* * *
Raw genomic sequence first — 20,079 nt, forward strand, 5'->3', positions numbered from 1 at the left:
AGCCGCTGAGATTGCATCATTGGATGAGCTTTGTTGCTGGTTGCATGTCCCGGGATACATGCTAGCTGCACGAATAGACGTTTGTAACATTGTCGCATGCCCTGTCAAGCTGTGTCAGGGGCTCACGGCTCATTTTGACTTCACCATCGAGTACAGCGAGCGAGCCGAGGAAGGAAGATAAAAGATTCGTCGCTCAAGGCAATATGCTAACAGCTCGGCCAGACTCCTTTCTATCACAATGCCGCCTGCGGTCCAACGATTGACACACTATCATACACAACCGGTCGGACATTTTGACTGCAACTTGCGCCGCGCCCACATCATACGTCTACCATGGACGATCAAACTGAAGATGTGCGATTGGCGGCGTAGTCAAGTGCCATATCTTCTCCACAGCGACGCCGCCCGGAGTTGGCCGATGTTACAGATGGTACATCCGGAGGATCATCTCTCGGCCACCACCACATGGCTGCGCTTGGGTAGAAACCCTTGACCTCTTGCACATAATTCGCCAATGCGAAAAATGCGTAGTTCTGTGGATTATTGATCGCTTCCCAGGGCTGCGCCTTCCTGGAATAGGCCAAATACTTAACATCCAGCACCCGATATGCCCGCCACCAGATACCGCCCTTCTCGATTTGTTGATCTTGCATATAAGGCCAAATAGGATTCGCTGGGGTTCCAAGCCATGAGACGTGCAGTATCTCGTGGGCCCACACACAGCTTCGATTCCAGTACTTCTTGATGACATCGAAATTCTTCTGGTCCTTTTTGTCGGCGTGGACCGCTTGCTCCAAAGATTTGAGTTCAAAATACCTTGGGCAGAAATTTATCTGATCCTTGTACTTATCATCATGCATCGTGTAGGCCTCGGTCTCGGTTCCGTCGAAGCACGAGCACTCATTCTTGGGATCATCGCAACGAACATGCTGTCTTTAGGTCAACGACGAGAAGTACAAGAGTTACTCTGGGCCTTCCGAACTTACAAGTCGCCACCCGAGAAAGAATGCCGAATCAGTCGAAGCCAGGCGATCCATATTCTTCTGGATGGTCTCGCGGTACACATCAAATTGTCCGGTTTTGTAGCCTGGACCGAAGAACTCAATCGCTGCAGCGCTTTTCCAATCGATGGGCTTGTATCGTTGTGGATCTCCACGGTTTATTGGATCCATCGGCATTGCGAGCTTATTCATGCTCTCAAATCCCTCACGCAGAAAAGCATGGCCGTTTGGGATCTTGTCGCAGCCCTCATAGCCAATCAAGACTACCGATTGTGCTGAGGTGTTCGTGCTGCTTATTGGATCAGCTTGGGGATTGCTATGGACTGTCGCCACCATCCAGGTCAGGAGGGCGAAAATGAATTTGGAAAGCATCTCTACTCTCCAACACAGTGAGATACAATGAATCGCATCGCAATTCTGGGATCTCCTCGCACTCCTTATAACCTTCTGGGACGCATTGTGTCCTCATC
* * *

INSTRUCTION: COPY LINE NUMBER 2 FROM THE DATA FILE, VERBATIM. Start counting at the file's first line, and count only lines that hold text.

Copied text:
AGCCGCTGAGATTGCATCATTGGATGAGCTTTGTTGCTGGTTGCATGTCCCGGGATACATGCTAGCTGCACGAATAGACGTTTGTAACATTGTCGCATGCCCTGTCAAGCTGTGTCAGGGGCTCACGGCTCATTTTGACTTCACCATCGAGTACAGCGAGCGAGCCGAGGAAGGAAGATAAAAGATTCGTCGCTCAAGGCAATATGCTAACAGCTCGGCCAGACTCCTTTCTATCACAATGCCGCCTGCGGTCCAACGATTGACACACTATCATACACAACCGGTCGGACATTTTGACTGCAACTTGCGCCGCGCCCACATCATACGTCTACCATGGACGATCAAACTGAAGATGTGCGATTGGCGGCGTAGTCAAGTGCCATATCTTCTCCACAGCGACGCCGCCCGGAGTTGGCCGATGTTACAGATGGTACATCCGGAGGATCATCTCTCGGCCACCACCACATGGCTGCGCTTGGGTAGAAACCCTTGACCTCTTGCACATAATTCGCCAATGCGAAAAATGCGTAGTTCTGTGGATTATTGATCGCTTCCCAGGGCTGCGCCTTCCTGGAATAGGCCAAATACTTAACATCCAGCACCCGATATGCCCGCCACCAGATACCGCCCTTCTCGATTTGTTGATCTTGCATATAAGGCCAAATAGGATTCGCTGGGGTTCCAAGCCATGAGACGTGCAGTATCTCGTGGGCCCACACACAGCTTCGATTCCAGTACTTCTTGATGACATCGAAATTCTTCTGGTCCTTTTTGTCGGCGTGGACCGCTTGCTCCAAAGATTTGAGTTCAAAATACCTTGGGCAGAAATTTATCTGATCCTTGTACTTATCATCATGCATCGTGTAGGCCTCGGTCTCGGTTCCGTCGAAGCACGAGCACTCATTCTTGGGATCATCGCAACGAACATGCTGTCTTTAGGTCAACGACGAGAAGTACAAGAGTTACTCTGGGCCTTCCGAACTTACAAGTCGCCACCCGAGAAAGAATGCCGAATCAGTCGAAGCCAGGCGATCCATATTCTTCTGGATGGTCTCGCGGTACACATCAAATTGTCCGGTTTTGTAGCCTGGACCGAAGAACTCAATCGCTGCAGCGCTTTTCCAATCGATGGGCTTGTATCGTTGTGGATCTCCACGGTTTATTGGATCCATCGGCATTGCGAGCTTATTCATGCTCTCAAATCCCTCACGCAGAAAAGCATGGCCGTTTGGGATCTTGTCGCAGCCCTCATAGCCAATCAAGACTACCGATTGTGCTGAGGTGTTCGTGCTGCTTATTGGATCAGCTTGGGGATTGCTATGGACTGTCGCCACCATCCAGGTCAGGAGGGCGAAAATGAATTTGGAAAGCATCTCTACTCTCCAACACAGTGAGATACAATGAATCGCATCGCAATTCTGGGATCTCCTCGCACTCCTTATAACCTTCTGGGACGCATTGTGTCCTCATC